By Cradoc Bagshaw
Recently I talked with photographer Ron Watts about his stock shooting and his image keywording problems. Ron and I have known each other since the 1980’s. We met in Los Angeles at the Westlight photo agency, while we were both in town on agency business. We have been friends ever since.
A prolific stock and assignment shooter, Ron travels the world shooting stock and magazine assignments; one of his latest trips was to China and Mongolia, before that Chile and Argentina. He is also a co-founder of the Canadian stock agency, First Light. Ron knows his business, and he knows stock.
He told me that he joined PhotoShelter quite a while ago and he receives emails from them saying that although he has an account, they noticed that he hasn’t submitted any pictures to them. He laughed and said to me:
“It’s the keywording. I’m currently facing a huge backlog of digital images that I want to submit to Photoshelter and other agencies, but the images sit on my hard drive for lack of the keywording necessary to complete the final step. Previously keywording was always handled by my stock agencies. Now with my increased workload I lack the time, the expertise and confidence to deal with this myself.Ron has the fotoKeyword Harvester, and I asked him what he expected of it. He said, “Your new software addresses the two major issues facing the freelance photographer today. First, anything that helps to streamline my digital workflow and save me time is worth its wait in gold. Second, with the proliferation of images online the need for effective keywording is essential to assure that my best work will not only see the light of day, but may even rise to the top of a picture buyer’s selects.”
I saw PhotoShelter as a way to get images that I have good coverage of to the market, but I just haven’t had time to keyword them. I’ve been too busy shooting. And I hate keywording.”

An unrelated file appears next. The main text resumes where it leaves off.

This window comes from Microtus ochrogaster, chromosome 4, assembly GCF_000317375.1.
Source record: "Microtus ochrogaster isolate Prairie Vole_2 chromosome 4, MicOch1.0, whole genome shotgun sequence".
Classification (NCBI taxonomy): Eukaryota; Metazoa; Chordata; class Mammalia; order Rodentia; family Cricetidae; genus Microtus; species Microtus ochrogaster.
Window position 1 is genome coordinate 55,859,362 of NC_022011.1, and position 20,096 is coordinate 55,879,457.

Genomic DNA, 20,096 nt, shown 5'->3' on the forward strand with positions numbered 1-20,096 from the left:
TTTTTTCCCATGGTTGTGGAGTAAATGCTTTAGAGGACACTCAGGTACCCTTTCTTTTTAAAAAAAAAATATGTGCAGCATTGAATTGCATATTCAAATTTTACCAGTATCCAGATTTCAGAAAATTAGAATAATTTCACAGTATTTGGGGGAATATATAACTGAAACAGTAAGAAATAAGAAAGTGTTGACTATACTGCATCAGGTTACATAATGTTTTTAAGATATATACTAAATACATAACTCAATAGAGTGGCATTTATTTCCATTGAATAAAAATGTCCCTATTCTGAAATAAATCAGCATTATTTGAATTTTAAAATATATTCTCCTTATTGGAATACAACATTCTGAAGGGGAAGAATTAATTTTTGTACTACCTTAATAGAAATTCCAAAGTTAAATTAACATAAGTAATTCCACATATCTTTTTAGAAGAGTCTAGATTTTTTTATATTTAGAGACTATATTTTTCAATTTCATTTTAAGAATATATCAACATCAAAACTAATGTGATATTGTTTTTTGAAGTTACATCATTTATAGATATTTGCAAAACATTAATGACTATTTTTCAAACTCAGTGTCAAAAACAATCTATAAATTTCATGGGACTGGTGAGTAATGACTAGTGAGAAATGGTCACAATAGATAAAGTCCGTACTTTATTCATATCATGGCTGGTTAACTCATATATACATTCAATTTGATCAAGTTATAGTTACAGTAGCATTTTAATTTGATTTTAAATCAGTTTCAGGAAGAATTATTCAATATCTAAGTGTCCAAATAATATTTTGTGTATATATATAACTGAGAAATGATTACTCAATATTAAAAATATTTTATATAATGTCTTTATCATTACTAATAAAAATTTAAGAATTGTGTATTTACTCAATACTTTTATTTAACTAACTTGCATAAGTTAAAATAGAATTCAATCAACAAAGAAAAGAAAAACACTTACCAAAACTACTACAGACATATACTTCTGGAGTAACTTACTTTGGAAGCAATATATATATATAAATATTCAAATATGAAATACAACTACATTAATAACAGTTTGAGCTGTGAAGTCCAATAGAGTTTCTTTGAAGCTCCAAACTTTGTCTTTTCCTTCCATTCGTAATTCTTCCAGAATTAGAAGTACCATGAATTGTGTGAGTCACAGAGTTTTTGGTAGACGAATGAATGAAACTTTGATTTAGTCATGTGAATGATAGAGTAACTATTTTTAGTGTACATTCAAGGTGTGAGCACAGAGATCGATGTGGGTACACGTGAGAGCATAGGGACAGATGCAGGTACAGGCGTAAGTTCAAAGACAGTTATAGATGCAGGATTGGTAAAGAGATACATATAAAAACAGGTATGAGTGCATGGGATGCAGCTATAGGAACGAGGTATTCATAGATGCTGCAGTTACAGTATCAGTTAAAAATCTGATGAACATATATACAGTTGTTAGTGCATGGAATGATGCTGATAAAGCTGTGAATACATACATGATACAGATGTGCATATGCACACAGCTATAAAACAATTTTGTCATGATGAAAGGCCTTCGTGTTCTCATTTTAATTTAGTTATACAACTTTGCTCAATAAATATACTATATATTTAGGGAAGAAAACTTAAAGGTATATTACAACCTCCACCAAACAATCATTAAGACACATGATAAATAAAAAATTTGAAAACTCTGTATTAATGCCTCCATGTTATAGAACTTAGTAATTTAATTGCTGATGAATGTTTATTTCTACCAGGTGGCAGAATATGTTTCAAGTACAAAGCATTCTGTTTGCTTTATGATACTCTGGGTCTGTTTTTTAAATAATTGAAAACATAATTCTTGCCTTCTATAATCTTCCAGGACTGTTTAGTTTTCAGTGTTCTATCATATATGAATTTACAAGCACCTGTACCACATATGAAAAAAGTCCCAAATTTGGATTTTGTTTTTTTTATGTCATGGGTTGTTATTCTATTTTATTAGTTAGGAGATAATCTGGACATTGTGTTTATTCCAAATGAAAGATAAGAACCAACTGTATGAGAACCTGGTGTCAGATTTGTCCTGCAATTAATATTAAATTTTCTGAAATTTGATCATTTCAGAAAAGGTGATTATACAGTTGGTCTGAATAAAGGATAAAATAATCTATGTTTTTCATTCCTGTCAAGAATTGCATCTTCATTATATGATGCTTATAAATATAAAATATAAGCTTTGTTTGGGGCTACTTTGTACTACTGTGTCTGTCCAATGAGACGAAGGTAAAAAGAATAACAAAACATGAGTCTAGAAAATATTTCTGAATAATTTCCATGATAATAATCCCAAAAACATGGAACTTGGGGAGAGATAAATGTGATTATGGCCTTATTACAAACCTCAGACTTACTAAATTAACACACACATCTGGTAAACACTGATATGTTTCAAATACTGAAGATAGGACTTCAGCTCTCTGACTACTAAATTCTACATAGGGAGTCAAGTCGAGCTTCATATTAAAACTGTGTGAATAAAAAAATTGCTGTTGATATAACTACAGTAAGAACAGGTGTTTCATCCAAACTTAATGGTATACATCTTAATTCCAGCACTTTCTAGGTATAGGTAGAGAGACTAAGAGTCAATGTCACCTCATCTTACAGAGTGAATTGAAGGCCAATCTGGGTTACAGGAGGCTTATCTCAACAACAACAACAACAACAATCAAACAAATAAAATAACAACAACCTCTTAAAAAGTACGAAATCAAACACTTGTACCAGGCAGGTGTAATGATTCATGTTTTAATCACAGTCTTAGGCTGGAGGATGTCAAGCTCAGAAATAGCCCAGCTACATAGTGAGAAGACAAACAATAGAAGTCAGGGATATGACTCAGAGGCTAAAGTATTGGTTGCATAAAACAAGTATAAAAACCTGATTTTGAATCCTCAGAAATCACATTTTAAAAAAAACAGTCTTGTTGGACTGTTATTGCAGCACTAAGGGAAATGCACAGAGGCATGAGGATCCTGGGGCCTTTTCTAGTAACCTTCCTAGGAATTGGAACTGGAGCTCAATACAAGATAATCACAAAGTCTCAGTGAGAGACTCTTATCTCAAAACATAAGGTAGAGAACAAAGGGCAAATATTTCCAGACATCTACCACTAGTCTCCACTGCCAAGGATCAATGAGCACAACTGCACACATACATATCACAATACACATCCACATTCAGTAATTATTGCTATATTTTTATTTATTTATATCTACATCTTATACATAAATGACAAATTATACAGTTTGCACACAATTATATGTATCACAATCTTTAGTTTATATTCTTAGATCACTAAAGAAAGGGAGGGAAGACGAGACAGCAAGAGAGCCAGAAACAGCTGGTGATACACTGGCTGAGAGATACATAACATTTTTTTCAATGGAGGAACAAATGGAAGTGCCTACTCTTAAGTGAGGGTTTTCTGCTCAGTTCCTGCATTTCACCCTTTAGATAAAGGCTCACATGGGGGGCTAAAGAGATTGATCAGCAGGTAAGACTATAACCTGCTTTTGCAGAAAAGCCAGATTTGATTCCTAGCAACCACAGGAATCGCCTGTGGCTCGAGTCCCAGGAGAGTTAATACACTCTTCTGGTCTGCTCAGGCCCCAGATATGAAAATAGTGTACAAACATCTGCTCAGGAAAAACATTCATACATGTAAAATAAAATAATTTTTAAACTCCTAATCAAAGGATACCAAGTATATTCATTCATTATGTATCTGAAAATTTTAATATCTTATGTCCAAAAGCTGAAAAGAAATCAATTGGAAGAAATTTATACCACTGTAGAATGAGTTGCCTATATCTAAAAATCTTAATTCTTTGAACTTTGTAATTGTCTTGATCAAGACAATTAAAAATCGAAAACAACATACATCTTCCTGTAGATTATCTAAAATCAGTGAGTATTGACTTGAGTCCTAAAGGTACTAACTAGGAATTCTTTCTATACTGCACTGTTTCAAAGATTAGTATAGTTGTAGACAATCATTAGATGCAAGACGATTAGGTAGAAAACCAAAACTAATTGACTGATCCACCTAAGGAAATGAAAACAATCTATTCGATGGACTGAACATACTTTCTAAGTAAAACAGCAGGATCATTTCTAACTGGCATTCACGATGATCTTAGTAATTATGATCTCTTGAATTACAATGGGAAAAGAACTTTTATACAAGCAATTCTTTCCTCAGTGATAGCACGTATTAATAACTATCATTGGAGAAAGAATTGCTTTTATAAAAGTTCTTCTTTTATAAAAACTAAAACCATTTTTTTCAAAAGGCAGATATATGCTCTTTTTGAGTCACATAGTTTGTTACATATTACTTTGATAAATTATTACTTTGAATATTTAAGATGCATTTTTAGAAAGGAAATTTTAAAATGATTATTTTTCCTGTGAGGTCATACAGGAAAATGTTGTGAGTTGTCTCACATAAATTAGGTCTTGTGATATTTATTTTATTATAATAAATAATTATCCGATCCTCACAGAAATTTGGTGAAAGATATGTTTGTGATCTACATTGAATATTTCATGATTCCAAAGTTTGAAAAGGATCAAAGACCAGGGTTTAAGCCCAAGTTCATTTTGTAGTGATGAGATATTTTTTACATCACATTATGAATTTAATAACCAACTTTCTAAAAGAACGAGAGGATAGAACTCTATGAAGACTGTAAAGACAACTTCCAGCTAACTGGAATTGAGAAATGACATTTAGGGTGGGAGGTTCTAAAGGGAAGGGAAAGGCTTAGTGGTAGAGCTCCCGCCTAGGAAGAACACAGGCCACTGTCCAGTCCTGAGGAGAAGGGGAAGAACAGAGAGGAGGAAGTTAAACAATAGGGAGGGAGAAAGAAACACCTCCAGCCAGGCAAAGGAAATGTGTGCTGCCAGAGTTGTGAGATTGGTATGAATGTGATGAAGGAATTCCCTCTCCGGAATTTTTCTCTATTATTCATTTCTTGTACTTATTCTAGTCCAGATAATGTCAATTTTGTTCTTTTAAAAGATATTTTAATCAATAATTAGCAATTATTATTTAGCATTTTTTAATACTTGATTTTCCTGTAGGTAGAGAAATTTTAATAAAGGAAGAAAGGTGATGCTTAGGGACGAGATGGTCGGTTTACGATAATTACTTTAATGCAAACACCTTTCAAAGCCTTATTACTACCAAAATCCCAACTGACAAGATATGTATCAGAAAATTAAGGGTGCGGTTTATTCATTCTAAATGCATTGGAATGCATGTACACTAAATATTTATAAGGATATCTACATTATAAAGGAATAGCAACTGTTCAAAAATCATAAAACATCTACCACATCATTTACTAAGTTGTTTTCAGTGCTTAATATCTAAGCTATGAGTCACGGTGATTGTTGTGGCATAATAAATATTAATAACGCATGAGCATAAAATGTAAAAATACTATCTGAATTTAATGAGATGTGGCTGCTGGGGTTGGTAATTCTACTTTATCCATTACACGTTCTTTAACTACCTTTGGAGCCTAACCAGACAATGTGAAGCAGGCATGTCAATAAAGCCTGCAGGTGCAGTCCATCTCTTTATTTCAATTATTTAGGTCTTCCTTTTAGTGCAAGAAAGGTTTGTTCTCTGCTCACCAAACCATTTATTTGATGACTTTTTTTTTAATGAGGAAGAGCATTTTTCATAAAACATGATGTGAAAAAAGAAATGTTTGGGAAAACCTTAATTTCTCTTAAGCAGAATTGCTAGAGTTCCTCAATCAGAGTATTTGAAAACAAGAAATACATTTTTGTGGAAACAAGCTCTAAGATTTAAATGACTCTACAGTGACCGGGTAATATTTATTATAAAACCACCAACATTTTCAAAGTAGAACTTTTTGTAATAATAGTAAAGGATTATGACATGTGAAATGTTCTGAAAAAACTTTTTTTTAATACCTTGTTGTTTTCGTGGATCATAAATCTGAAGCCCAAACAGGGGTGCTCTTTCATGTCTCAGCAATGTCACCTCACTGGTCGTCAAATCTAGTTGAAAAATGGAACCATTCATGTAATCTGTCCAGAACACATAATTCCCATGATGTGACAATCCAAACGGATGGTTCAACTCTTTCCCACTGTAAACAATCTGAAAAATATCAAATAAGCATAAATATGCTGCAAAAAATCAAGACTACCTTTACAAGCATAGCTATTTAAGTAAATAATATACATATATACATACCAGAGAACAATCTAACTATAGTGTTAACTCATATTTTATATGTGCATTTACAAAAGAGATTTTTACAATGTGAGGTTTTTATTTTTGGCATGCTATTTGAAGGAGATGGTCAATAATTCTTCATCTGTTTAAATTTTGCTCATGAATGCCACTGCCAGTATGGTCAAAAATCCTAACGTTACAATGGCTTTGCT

Get Images Seen OnlineRon is convinced the fotoKeyword Harvester is the answer to his first issue; saving time keywording his images. I told him about something I had discovered while I researched and developed the method that the Harvester uses that would address his second issue, getting his images seen. It concerns two of my own images.
The first is a picture that I have with a major agency. It is an editor’s pick which should move the image into the group of other editor’s picks at the front of a search. It is also one of the best pictures in the category on the site.
After I keyworded the image and did a search on the main subject word, my image was originally put on page thirteen of the search. Not even my mother, if she was alive, would have the patience to look for it there. It wasn’t even with the other editor’s picks.
I began experimenting with the keywords that described it, focusing on the most important words and taking out words that weren’t critical. My image moved up to page two. I took out more words and reordered some of the words. My image is now on the first line of page one.
The second image is the shot on PhotoShelter that I used as an example in the tutorial video on harvesting keywords. I couldn’t even find it using different search phrases. I cleaned up the keywords, and it now it shows up on page one of various searches using different terms that apply to the subject based on the research I conducted.
What happened? In the process of seeing how keywords describe images, and how the use, placement, and order of those words affected my search results, I was learning the language of keywording. I was getting a sense of the balance between the number of words to use, fewer words would move my image forward in a simple search, but I also needed enough words to let my image show up during a more complex search using multiple keywords. I was learning to make the judgment calls needed to have my images seen.
Keep in mind that different search engines respond differently. Be sure to experiment a bit if you have multiple agencies.
From the research that I did, the current state of keywording is terrible on a whole. It won’t always be that way as the market gets more competitive and searchers start demanding better results. Keyword your images well now so that you won’t have to do it again in the future.